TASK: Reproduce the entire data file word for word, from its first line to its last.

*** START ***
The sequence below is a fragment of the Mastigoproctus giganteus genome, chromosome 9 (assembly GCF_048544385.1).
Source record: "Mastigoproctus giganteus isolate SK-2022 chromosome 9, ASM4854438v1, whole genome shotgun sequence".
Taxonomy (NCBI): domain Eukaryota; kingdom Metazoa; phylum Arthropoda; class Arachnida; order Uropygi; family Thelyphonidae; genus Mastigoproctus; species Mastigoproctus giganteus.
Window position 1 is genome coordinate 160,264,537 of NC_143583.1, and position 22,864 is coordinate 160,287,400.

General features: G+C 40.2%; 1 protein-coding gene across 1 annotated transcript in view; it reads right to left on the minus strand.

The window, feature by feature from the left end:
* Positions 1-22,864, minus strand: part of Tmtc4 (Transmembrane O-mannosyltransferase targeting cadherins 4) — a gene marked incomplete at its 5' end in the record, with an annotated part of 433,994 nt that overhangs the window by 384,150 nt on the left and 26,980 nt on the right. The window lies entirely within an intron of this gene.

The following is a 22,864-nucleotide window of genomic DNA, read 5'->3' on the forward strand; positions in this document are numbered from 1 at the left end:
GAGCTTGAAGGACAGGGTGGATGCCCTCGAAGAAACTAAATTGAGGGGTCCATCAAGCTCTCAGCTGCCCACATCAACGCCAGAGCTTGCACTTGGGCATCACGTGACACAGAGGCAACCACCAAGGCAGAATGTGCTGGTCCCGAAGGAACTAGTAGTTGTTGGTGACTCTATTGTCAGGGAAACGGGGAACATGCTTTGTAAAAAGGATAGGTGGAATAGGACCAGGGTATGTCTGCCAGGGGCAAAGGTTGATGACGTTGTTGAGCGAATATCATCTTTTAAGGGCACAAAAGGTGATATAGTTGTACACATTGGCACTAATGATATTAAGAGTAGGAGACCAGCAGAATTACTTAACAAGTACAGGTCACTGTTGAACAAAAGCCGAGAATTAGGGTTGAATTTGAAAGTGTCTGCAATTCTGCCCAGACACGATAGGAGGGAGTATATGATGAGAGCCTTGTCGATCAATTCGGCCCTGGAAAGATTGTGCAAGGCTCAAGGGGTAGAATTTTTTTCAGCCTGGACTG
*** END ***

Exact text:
The sequence below is a fragment of the Mastigoproctus giganteus genome, chromosome 9 (assembly GCF_048544385.1).
Source record: "Mastigoproctus giganteus isolate SK-2022 chromosome 9, ASM4854438v1, whole genome shotgun sequence".
Taxonomy (NCBI): domain Eukaryota; kingdom Metazoa; phylum Arthropoda; class Arachnida; order Uropygi; family Thelyphonidae; genus Mastigoproctus; species Mastigoproctus giganteus.
Window position 1 is genome coordinate 160,264,537 of NC_143583.1, and position 22,864 is coordinate 160,287,400.

General features: G+C 40.2%; 1 protein-coding gene across 1 annotated transcript in view; it reads right to left on the minus strand.

The window, feature by feature from the left end:
* Positions 1-22,864, minus strand: part of Tmtc4 (Transmembrane O-mannosyltransferase targeting cadherins 4) — a gene marked incomplete at its 5' end in the record, with an annotated part of 433,994 nt that overhangs the window by 384,150 nt on the left and 26,980 nt on the right. The window lies entirely within an intron of this gene.

The following is a 22,864-nucleotide window of genomic DNA, read 5'->3' on the forward strand; positions in this document are numbered from 1 at the left end:
GAGCTTGAAGGACAGGGTGGATGCCCTCGAAGAAACTAAATTGAGGGGTCCATCAAGCTCTCAGCTGCCCACATCAACGCCAGAGCTTGCACTTGGGCATCACGTGACACAGAGGCAACCACCAAGGCAGAATGTGCTGGTCCCGAAGGAACTAGTAGTTGTTGGTGACTCTATTGTCAGGGAAACGGGGAACATGCTTTGTAAAAAGGATAGGTGGAATAGGACCAGGGTATGTCTGCCAGGGGCAAAGGTTGATGACGTTGTTGAGCGAATATCATCTTTTAAGGGCACAAAAGGTGATATAGTTGTACACATTGGCACTAATGATATTAAGAGTAGGAGACCAGCAGAATTACTTAACAAGTACAGGTCACTGTTGAACAAAAGCCGAGAATTAGGGTTGAATTTGAAAGTGTCTGCAATTCTGCCCAGACACGATAGGAGGGAGTATATGATGAGAGCCTTGTCGATCAATTCGGCCCTGGAAAGATTGTGCAAGGCTCAAGGGGTAGAATTTTTTTCAGCCTGGACTG